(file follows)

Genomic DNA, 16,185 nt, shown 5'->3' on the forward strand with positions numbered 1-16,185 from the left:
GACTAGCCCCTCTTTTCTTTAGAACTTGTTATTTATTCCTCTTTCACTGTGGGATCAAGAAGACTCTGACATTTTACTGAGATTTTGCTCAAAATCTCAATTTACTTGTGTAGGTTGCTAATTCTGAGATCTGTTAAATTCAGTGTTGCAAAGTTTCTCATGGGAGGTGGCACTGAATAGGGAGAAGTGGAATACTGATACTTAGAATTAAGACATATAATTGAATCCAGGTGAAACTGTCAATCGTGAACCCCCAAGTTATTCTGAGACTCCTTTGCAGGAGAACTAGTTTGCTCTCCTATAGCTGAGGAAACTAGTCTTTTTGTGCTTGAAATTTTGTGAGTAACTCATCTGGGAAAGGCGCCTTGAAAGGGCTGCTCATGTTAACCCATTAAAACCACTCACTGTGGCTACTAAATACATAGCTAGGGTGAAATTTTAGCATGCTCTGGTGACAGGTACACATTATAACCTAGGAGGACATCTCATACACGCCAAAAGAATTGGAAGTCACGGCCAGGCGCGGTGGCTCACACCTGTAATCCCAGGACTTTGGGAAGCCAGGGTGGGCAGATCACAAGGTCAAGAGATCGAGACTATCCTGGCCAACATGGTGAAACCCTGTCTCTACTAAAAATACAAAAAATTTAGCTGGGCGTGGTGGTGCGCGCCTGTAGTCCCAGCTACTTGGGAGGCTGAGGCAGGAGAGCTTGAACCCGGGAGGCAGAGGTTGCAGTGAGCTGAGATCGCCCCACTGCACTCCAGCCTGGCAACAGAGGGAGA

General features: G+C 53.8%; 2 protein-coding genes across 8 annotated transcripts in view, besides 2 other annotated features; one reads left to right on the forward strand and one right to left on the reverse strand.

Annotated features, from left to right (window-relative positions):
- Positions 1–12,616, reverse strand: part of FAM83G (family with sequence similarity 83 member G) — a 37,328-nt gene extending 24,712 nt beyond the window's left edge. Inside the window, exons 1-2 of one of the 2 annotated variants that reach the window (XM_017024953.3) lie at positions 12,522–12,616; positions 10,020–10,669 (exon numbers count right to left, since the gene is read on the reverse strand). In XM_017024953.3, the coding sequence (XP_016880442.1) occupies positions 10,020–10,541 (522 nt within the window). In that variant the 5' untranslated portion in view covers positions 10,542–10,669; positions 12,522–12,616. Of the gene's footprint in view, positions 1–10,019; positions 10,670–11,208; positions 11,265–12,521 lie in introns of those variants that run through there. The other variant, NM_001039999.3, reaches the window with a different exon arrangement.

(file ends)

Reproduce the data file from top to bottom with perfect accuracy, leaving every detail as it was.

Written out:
Genomic DNA, 16,185 nt, shown 5'->3' on the forward strand with positions numbered 1-16,185 from the left:
GACTAGCCCCTCTTTTCTTTAGAACTTGTTATTTATTCCTCTTTCACTGTGGGATCAAGAAGACTCTGACATTTTACTGAGATTTTGCTCAAAATCTCAATTTACTTGTGTAGGTTGCTAATTCTGAGATCTGTTAAATTCAGTGTTGCAAAGTTTCTCATGGGAGGTGGCACTGAATAGGGAGAAGTGGAATACTGATACTTAGAATTAAGACATATAATTGAATCCAGGTGAAACTGTCAATCGTGAACCCCCAAGTTATTCTGAGACTCCTTTGCAGGAGAACTAGTTTGCTCTCCTATAGCTGAGGAAACTAGTCTTTTTGTGCTTGAAATTTTGTGAGTAACTCATCTGGGAAAGGCGCCTTGAAAGGGCTGCTCATGTTAACCCATTAAAACCACTCACTGTGGCTACTAAATACATAGCTAGGGTGAAATTTTAGCATGCTCTGGTGACAGGTACACATTATAACCTAGGAGGACATCTCATACACGCCAAAAGAATTGGAAGTCACGGCCAGGCGCGGTGGCTCACACCTGTAATCCCAGGACTTTGGGAAGCCAGGGTGGGCAGATCACAAGGTCAAGAGATCGAGACTATCCTGGCCAACATGGTGAAACCCTGTCTCTACTAAAAATACAAAAAATTTAGCTGGGCGTGGTGGTGCGCGCCTGTAGTCCCAGCTACTTGGGAGGCTGAGGCAGGAGAGCTTGAACCCGGGAGGCAGAGGTTGCAGTGAGCTGAGATCGCCCCACTGCACTCCAGCCTGGCAACAGAGGGAGA

General features: G+C 53.8%; 2 protein-coding genes across 8 annotated transcripts in view, besides 2 other annotated features; one reads left to right on the forward strand and one right to left on the reverse strand.

Annotated features, from left to right (window-relative positions):
- Positions 1–12,616, reverse strand: part of FAM83G (family with sequence similarity 83 member G) — a 37,328-nt gene extending 24,712 nt beyond the window's left edge. Inside the window, exons 1-2 of one of the 2 annotated variants that reach the window (XM_017024953.3) lie at positions 12,522–12,616; positions 10,020–10,669 (exon numbers count right to left, since the gene is read on the reverse strand). In XM_017024953.3, the coding sequence (XP_016880442.1) occupies positions 10,020–10,541 (522 nt within the window). In that variant the 5' untranslated portion in view covers positions 10,542–10,669; positions 12,522–12,616. Of the gene's footprint in view, positions 1–10,019; positions 10,670–11,208; positions 11,265–12,521 lie in introns of those variants that run through there. The other variant, NM_001039999.3, reaches the window with a different exon arrangement.